PUBLISHED: 5:19 PM on Wednesday, April 20, 2005
'Empty Bowls' will fill Glory Hole's pantry

Photo by Christina Holmgren
  Bowls donated by ceramics artists, professional and amateurs, will remind diners of the many hungry even after they leave the event.
When "Empty Bowls," a fundraising event for the Glory Hole, filled Centennial Hall last year, the lines were long, and people had to wait for a while to get in. But that's not a bad thing, said Glory Hole Executive Director Jetta Whittaker.

"Waiting in line is what these people do three times a day," she said, gesturing from inside her upstairs office to the Glory Hole clients outside. "They stand in line to get their food, and they don't have a choice of what to eat. Standing in line [at the Empty Bowls event] can give people a sense of what it's like."

"Empty Bowls" is a creative fundraising idea that melds the artistic with the culinary. Ceramic artists make and donate bowls; restaurants donate soup and bakeries bread, and diners who come get to sample a simple soup dinner and take home a completely unique bowl as a reminder that hunger is a constant in the world, and that every person walking around hungry is a unique human being.

Conceived by a schoolteacher in Michigan in 1990, the "Empty Bowls" concept has grown throughout the nation, and was brought to Juneau for the first time last year, sponsored by the Juneau Rotary Club.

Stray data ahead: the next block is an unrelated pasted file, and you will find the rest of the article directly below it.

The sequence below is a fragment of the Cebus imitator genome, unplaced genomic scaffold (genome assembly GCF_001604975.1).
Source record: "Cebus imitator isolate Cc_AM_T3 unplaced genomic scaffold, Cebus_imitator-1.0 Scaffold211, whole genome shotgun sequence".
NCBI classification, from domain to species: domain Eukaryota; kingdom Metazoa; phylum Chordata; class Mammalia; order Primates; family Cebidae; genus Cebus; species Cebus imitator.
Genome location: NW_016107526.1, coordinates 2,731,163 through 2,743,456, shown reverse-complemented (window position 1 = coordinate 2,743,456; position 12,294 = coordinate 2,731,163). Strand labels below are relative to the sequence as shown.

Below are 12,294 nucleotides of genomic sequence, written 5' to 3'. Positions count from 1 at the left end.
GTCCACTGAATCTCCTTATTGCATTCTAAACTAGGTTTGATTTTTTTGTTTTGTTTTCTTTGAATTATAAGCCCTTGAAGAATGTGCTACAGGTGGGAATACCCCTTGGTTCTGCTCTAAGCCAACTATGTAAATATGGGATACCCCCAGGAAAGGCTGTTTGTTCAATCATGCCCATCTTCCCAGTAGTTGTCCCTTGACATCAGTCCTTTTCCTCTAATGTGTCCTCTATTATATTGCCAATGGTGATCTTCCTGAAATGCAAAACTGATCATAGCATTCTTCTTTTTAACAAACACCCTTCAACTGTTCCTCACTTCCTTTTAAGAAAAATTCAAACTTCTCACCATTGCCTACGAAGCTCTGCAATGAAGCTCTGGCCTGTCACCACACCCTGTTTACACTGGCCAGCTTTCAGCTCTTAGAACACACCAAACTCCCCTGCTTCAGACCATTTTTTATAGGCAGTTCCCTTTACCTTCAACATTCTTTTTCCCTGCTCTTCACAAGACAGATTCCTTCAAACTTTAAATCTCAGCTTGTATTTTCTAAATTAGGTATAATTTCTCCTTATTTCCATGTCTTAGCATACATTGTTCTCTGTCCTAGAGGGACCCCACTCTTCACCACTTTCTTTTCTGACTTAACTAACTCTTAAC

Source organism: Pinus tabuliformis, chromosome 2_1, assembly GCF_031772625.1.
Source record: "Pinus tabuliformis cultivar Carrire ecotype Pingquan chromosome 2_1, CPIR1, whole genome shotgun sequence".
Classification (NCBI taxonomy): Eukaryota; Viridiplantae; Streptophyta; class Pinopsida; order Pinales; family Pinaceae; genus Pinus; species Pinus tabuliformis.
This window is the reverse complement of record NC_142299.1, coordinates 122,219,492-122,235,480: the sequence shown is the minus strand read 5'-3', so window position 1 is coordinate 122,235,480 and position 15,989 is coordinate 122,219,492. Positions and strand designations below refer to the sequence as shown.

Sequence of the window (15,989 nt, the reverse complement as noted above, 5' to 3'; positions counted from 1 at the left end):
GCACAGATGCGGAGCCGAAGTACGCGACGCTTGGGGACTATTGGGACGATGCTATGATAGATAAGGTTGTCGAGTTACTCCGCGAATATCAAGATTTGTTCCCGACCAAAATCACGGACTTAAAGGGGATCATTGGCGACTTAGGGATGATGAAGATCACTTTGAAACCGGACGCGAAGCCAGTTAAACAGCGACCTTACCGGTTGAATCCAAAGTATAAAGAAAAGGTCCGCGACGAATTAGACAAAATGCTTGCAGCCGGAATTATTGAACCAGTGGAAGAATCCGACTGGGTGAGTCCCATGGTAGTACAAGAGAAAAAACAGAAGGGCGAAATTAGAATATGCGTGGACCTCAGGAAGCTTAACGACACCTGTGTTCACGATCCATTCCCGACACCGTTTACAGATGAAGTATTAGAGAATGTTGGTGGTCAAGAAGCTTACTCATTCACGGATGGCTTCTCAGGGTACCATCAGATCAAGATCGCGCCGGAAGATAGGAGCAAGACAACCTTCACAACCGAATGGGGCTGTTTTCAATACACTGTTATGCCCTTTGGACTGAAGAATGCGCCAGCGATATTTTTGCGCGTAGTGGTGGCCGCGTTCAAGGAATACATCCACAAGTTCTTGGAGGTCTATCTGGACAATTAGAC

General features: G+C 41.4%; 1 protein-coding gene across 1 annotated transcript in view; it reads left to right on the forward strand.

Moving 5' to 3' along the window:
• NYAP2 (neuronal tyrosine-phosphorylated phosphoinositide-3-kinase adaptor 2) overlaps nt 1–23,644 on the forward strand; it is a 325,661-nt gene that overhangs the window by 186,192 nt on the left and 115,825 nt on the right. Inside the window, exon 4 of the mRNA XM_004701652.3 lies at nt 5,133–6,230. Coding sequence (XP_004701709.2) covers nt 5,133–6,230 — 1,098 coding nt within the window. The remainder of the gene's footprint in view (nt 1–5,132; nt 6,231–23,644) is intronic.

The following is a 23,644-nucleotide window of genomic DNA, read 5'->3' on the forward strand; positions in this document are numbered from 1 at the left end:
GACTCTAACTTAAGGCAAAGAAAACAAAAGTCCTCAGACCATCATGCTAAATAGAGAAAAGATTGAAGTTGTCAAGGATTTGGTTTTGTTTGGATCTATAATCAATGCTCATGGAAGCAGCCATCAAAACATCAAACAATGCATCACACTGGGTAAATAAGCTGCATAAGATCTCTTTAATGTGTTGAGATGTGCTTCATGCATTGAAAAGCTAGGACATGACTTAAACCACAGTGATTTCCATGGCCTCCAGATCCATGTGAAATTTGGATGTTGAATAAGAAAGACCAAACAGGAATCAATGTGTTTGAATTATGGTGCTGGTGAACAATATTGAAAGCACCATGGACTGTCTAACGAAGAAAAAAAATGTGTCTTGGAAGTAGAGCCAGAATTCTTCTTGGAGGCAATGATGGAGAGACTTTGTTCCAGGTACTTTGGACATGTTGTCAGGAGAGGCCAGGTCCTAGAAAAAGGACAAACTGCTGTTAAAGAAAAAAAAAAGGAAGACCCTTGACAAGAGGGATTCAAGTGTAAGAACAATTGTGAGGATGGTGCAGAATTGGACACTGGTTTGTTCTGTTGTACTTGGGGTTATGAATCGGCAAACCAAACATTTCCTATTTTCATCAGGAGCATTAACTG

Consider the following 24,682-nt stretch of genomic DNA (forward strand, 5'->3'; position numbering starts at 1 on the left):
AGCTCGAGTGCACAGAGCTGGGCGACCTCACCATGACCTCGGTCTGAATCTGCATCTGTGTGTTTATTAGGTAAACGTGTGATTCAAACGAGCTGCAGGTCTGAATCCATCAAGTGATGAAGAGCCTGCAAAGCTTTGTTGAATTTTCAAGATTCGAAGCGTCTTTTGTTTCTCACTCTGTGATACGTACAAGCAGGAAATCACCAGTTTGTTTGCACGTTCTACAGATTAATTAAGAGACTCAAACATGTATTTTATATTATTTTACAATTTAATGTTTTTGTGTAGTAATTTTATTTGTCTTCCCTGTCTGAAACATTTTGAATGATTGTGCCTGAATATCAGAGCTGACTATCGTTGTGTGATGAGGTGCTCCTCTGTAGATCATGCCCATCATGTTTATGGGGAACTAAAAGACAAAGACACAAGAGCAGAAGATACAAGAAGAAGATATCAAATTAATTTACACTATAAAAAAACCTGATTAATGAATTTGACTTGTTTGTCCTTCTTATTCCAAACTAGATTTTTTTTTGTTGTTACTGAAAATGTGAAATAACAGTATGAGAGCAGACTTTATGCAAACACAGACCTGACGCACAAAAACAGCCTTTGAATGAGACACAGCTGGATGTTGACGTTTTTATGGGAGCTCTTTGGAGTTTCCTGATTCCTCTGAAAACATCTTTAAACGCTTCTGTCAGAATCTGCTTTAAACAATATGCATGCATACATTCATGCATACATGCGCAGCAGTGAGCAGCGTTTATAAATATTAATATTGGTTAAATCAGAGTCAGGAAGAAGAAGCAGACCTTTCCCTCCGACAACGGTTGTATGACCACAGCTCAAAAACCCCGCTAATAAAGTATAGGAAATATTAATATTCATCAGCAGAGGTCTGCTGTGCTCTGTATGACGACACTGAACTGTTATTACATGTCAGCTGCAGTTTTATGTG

"Empty Bowls has become an annual event in many communities in the United States, and we are very excited to again host Juneau's Empty Bowls dinner," said Sharon Gaiptman, chair of the Juneau Rotary Club's Empty Bowls committee.

About 500 diners came to last year's event; this year, Whittaker said organizers have about 600 bowls committed by ceramics enthusiasts from Juneau, Gustavus, Washington State, and also some bowls that were left over from the Anchorage "Empty Bowls" in February. The UAS Ceramics class led by Jeremy Kane, assistant professor of arts, has promised to supply 250 bowls. All in all, Whittaker guessed that there are around 100 potters involved. Bowls range in size from serving platters to paperclip holders, and can serve a variety of purposes once brought home. (The soup at the event isn't actually served in the donated bowls.)

Whittaker was initially worried that soliciting bowls from the community every year would be asking too much of an already generous town.

"When he [Professor Kane] said they could do 250, I knew we could do the rest," Whittaker said. "Everybody is generous when it comes to the hungry and the homeless in this town."

A total of 18 local restaurants and eateries will supply soup and bread, and almost everything has been donated.

"Empty Bowls" moves into Centennial Hall on Saturday, April 23 between 5 and 7 p.m. Doors open at 5 p.m., and being there on time is a good idea, since there is bound to be a line.

"It takes people a while to choose the bowl that specifically speaks to them," said Whittaker. So this year, to make the waiting in line more enjoyable, diners will be entertained by Mary DeSmet and Greg Burger in the lobby, and Tom Locher will play the piano for diners inside.

Admission is $25, which includes dinner and a hand-made bowl of your choice. Children under 12 eat for free if they come with an adult with a ticket, but if they want a take-home bowl, they will need their own ticket.